Sacred Texts  Taoism  Index  Previous  Next 


14. 1. We look at it, and we do not see it, and we name it 'the Equable.' We listen to it, and we do not hear it, and we name it 'the Inaudible.' We try to grasp it, and do not get hold of it, and we name it 'the Subtle.' With these three qualities, it cannot be made the subject of description; and hence we blend them together and obtain The One.

2. Its upper part is not bright, and its lower part is not obscure. Ceaseless in its action, it yet cannot be named, and then it again returns and becomes nothing. This is called the Form of the Formless, and the Semblance of the Invisible; this is called the Fleeting and Indeterminable.

3. We meet it and do not see its Front; we follow it, and do not see its Back. When we can lay hold of the Tâo of old to direct the things of the present day, and are able to know it as it was of old in the beginning, this is called (unwinding) the clue of Tâo.

, 'The Manifestation of the Mystery.' The subject of par. 1 is the Tâo, but the Tâo in its operation, and not the primal conception of it, as entirely distinct from things, which rises before the mind in the second paragraph. The Chinese characters which I have translated 'the Equable,' 'the Inaudible,' and 'the Subtle,' are now pronounced Î, Hî, and Wei, and in 1823 Rémusat fancied that they were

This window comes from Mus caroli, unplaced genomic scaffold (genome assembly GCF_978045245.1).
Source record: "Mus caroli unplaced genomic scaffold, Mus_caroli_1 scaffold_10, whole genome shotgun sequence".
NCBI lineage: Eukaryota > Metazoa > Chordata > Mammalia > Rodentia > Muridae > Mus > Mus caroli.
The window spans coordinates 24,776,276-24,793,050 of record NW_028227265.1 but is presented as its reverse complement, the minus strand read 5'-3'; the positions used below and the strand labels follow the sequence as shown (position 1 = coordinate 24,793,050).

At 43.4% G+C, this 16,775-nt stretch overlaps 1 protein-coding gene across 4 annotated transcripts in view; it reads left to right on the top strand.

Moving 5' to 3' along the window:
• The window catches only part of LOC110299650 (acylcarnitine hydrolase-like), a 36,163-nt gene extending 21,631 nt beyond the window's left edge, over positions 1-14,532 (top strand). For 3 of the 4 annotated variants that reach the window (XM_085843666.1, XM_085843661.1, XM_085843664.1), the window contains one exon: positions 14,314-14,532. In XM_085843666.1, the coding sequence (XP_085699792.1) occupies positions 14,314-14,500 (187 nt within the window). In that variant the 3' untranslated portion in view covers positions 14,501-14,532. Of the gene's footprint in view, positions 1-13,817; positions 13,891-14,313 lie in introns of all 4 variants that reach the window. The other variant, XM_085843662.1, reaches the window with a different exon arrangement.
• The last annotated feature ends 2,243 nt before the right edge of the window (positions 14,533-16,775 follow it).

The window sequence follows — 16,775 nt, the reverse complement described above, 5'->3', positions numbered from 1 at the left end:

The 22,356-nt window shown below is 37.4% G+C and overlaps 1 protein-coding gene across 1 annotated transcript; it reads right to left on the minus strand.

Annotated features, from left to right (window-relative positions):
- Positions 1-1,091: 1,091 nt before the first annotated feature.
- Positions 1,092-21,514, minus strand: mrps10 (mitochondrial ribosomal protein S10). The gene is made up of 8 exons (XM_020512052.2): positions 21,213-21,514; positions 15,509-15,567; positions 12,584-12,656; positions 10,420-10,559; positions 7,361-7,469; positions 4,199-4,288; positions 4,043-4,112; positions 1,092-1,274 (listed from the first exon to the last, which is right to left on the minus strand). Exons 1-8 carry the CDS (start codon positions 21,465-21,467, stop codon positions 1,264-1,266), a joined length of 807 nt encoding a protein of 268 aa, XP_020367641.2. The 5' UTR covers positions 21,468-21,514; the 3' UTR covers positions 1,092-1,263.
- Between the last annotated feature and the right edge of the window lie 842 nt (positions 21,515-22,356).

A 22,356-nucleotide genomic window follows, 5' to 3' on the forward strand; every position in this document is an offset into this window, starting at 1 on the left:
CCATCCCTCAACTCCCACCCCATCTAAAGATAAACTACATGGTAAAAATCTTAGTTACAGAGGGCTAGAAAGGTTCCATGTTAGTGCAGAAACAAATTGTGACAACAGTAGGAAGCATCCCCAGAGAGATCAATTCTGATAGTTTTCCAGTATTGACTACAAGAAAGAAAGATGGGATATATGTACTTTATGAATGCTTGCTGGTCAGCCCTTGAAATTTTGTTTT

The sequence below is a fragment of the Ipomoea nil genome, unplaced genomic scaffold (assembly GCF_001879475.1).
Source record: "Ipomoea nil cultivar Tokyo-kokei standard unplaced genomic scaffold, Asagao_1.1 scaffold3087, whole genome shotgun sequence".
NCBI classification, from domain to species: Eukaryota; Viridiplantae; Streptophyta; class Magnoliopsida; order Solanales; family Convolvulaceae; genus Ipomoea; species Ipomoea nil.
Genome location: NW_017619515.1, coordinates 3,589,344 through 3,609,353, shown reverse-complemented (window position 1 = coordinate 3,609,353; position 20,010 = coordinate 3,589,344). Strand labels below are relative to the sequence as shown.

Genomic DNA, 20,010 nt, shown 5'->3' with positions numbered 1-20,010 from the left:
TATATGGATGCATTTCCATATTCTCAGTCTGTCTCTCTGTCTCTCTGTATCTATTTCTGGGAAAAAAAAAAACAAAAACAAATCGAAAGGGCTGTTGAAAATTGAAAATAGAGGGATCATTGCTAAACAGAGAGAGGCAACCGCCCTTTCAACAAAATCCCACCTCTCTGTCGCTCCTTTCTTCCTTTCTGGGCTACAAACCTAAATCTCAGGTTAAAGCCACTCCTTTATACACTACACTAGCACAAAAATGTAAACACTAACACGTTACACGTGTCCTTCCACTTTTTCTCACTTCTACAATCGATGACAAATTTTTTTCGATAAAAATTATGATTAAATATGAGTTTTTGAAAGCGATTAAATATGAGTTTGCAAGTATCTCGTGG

p. 58

intended to give the Hebrew tetragrammaton יהוה, which he thought had come to Lâo-dze somehow from the West, or been found by him there. It was a mere fancy or dream; and still more so is the recent attempt to revive the notion by Victor von Strauss in 1870, and Dr. Edkins in 1884. The idea of the latter is specially strange, maintaining, as he does, that we should read the characters according to their old sounds. Lâo-dze has not in the chapter a personal Being before his mind, but the procedure of his mysterious Tâo, the course according to which the visible phenomena take place, incognisable by human sense and capable of only approximate description by terms appropriate to what is within the domain of sense. See the Introduction, pp. 14, 15.

Next: Chapter 15